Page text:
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SAL- Lincoln Street Viaduct


Lincoln Street Viaduct

Looking south down Lincoln Street. Photograph used with permission.

Photo taken by Tim Heckman

View this photo at rrpicturearchives.net

BH Photo #243773



This structure was a mile long viaduct that carried railroad traffic, freight and passenger, from just south of the passenger station on Gervais Street to solid ground again near Heyward Street. It was built for the Seaboard Air Line Railway and through various mergers over the years was owned by CSX Railroad at the time of it's last use. It ran alongside Lincoln Street, thus the name. It was demolished in the 1990s as part of a massive railroad relocation project in Columbia and the passenger station moved to the current day location.

There was debate at that time whether or not to keep the viaduct in place. Mayor T.Patton Adms (1986-1990) argued the viaduct should be saved for use later on as a light rail route. Others wanted to consider using the bridge for a pedestrian walkway. But former mayor Kirkman Finlay, Jr. (1978-1986) said the viaduct was an eyesore and would hinder future development. His side won the arguement and the old viaduct was taken down piece by piece. Michael Young remembers dismantling the bridge began suddenly and happened quickly while the public initially thought the matter was far from being settled.

In the twenty years since the railroad relcation, Columbia has been active in developing parks and riverwalks. The railroad tunnel a few blcoks north of the location of the viaduct was recently reopened as a pedestrian walkway. The area near the south end of the bridge has become the Grek Village for the University of South Carolina. By keeping the bridge in place, Columbia could have had a walkway in place that connected historic neighborhoods north of downtown with the Vista shopping and dining district, the USC Greek Village as well as the river walks along the Congaree River.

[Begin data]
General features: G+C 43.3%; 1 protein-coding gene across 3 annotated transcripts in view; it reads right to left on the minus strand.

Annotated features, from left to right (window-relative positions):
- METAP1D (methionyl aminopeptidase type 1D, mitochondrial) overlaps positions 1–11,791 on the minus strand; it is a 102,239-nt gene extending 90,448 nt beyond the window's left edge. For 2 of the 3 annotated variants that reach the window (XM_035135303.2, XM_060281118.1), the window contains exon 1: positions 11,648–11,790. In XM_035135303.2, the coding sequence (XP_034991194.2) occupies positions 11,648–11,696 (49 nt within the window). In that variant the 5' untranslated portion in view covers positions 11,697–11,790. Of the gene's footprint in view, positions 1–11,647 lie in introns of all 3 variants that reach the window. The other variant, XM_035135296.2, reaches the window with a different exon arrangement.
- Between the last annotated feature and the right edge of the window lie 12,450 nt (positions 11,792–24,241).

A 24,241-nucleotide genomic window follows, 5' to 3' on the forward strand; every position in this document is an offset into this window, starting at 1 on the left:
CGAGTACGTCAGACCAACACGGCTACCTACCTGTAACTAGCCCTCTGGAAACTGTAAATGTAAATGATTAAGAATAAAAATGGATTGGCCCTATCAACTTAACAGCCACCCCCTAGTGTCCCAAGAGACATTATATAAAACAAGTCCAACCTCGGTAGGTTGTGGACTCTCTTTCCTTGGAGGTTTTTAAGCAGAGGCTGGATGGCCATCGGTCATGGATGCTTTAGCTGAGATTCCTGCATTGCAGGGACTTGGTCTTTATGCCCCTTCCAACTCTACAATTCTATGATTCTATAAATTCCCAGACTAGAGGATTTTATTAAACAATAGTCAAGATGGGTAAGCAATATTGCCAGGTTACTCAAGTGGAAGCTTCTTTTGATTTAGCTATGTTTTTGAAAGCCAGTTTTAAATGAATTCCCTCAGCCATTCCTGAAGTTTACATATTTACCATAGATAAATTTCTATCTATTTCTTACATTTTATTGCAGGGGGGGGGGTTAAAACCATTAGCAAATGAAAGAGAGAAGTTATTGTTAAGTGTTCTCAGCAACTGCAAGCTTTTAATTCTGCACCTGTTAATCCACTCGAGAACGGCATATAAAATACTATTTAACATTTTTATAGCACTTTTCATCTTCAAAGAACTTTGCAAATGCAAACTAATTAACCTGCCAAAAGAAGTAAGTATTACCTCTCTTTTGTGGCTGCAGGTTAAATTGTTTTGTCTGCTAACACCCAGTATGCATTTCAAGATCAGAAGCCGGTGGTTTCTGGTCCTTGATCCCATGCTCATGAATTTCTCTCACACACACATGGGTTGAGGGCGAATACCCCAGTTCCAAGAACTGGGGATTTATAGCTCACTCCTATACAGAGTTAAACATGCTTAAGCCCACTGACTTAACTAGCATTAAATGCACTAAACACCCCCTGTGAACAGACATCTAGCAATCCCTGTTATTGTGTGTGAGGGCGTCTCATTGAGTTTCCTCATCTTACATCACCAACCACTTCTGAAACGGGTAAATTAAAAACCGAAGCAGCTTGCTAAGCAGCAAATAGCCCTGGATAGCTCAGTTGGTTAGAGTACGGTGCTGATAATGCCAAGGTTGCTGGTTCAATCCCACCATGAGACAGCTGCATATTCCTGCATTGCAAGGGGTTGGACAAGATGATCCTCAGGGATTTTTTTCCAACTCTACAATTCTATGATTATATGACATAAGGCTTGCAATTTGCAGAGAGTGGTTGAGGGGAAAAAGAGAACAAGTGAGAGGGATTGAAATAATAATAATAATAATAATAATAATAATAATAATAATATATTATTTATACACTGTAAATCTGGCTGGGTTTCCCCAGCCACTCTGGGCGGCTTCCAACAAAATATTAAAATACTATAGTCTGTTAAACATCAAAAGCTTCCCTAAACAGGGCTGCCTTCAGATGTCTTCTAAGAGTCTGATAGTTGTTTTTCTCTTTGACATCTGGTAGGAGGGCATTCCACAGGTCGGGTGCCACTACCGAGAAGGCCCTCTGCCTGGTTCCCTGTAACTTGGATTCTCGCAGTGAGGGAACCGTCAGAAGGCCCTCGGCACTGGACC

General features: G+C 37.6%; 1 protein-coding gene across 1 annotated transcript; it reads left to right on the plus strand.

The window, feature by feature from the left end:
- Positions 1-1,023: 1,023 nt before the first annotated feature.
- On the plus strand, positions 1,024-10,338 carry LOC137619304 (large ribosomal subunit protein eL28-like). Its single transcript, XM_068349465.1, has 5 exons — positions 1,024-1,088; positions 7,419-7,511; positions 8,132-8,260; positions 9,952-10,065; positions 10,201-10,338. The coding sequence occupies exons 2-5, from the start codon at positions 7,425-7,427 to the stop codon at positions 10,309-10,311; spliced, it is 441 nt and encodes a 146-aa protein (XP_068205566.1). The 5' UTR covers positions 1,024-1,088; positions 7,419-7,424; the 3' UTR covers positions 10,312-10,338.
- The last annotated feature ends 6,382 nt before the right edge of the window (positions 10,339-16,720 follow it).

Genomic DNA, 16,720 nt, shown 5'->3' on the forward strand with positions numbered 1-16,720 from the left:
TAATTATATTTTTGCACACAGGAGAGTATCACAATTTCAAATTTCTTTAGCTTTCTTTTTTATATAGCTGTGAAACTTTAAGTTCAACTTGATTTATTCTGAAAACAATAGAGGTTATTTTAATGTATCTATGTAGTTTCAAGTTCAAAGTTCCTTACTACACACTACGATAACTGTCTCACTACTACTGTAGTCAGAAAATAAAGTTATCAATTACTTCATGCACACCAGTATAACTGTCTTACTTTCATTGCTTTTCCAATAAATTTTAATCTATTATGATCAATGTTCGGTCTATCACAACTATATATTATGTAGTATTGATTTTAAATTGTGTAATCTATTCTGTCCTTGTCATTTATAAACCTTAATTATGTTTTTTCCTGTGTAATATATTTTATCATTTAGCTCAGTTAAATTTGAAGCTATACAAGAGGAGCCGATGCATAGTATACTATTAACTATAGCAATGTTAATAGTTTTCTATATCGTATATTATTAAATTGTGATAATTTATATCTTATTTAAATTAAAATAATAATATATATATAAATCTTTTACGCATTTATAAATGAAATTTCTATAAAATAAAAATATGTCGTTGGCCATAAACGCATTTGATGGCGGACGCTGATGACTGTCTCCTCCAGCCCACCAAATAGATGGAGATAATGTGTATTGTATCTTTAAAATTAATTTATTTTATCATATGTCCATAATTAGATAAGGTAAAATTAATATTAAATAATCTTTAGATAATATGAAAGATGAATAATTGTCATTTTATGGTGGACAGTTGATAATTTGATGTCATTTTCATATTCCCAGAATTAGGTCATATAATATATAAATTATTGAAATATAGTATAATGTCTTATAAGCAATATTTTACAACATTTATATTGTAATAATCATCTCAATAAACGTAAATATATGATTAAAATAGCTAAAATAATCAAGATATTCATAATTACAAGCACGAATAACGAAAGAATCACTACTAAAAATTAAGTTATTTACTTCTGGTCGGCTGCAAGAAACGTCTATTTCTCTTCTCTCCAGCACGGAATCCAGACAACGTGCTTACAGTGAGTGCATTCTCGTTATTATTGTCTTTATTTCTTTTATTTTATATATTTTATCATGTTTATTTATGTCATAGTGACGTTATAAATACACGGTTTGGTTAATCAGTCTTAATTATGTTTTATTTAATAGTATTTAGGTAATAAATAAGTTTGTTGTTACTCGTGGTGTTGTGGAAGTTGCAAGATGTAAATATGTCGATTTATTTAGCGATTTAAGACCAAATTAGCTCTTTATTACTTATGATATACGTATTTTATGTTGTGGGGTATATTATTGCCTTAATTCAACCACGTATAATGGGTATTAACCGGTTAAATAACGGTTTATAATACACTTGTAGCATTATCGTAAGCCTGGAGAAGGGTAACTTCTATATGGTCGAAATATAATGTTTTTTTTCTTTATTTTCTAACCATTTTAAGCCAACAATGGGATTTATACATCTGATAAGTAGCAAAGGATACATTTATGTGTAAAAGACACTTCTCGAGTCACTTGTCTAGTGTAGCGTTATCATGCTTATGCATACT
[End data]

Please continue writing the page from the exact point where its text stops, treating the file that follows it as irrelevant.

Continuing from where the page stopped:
Lost steel strignerridge over Blossom Street on SAL Railroad
Columbia, Richland County, South Carolina
Removed but not replaced
Orginally built in 1900 for Seaboard Air Line, removed in 1991
- J.B. McClain (SAL Engineer)
- CSX Railroad (CSX)
- Family Lines System (FL)
- Seaboard Air Line Railway (SAL)
- Seaboard Coast Line Railroad (SCL)
- Seaboard System Railroad (SBD)
- Southern Railway (SOU)
Steel stringer
Total length: 4,934.0 ft. (0.9 mi.)
Also called
Seaboard Air Line Viaduct
Approximate latitude, longitude
+33.99184, -81.03413   (decimal degrees)
33°59'31" N, 81°02'03" W   (degrees°minutes'seconds")
Approximate UTM coordinates
17/496848/3761251 (zone/easting/northing)
Quadrangle map:
Southwest Columbia
Inventory number
BH 54663 (Bridgehunter.com ID)

Update Log 

  • February 25, 2013: Photo imported by Joseph Hinson
  • February 19, 2013: Updated by Joseph Hinson: Added three photos by Daniel Killinger taken in 1991.
  • February 12, 2013: Photo imported by Joseph Hinson
  • February 11, 2013: Updated by Luke Harden: Merged NBI data
  • February 11, 2013: Photo imported by Joseph Hinson
  • November 29, 2012: Added by Joseph Hinson

Related Bridges 

  • Seaboard Air Line Tunnel (Same project) - The Lincoln Street Viaduct and Seaboard Air Line Tunnel were on the same rail line about a half mile from one another.


  • Joseph Hinson - joethephotog [at] yahoo [dot] com
  • F. Will Martin - Martin added knowledge and descriptions to his photographs that are used here.
  • Luke
  • Michael Young - This viaduct has been discussed on the Carolina Rails e-mail list a lot over the last five years and former railroad ticket agent and Columbia resident Michael Young has been very helpful with his memories of the bridge.
  • Daniel Killinger - Carolina Rails list member Killinger was kind enough to send me some scans of slides he made in 1991 just prior to the viaduct coming down.


Lincoln Street Viaduct
Posted February 11, 2013, by Joseph Hinson (joethephotog [at] yahoo [dot] com)

I'm always scouting the web for other pictures of this structure. Bridge and rail fans in the Columbia, SC area love this bridge and in the grane scheme fo things, it hasn't been gone that long. (1991 or 1992) Google Earth imagery only goes back to 1994 in this area, so that's a no go.

Any ideas on other places to look beside searching Google for "Lincoln Street Viaduct" or some variation?